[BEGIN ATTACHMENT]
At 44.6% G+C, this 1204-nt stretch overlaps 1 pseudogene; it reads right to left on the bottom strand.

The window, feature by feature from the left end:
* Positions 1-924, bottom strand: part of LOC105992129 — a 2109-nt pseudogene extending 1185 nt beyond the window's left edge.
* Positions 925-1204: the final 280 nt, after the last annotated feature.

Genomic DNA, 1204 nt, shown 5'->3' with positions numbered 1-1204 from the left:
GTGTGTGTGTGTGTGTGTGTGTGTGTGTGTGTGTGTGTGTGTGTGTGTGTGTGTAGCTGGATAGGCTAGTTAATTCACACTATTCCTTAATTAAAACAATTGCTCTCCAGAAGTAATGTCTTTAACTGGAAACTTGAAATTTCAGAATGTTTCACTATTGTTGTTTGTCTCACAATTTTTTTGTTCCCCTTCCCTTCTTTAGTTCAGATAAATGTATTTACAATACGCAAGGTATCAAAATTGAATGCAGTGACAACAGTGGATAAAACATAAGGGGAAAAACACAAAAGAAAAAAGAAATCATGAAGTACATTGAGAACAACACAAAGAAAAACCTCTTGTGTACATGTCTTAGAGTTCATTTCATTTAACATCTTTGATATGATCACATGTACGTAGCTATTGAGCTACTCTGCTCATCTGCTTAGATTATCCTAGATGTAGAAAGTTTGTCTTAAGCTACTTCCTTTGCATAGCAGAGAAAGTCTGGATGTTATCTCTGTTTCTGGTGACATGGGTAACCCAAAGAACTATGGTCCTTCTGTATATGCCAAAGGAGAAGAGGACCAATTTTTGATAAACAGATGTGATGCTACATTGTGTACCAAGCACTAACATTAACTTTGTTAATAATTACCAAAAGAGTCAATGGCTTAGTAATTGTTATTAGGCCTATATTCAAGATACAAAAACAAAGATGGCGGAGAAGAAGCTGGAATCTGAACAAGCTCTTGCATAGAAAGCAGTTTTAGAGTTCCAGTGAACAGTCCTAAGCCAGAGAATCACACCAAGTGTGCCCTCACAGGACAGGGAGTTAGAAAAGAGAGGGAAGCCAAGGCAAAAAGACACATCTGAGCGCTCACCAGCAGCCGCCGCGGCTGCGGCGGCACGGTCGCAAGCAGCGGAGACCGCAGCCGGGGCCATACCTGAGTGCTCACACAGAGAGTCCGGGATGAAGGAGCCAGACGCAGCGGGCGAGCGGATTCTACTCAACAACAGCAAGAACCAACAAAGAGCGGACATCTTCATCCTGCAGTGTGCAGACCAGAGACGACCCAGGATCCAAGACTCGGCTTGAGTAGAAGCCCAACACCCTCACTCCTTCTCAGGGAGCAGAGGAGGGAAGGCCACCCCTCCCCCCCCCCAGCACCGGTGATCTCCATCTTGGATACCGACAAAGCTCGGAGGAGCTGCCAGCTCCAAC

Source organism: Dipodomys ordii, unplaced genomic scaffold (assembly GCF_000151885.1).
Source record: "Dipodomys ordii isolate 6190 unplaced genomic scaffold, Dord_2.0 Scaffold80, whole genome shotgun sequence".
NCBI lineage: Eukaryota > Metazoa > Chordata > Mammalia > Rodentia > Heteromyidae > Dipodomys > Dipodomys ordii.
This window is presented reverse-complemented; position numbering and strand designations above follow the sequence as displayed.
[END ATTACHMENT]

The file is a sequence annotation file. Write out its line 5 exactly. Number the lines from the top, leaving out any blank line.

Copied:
Genomic DNA, 1204 nt, shown 5'->3' with positions numbered 1-1204 from the left: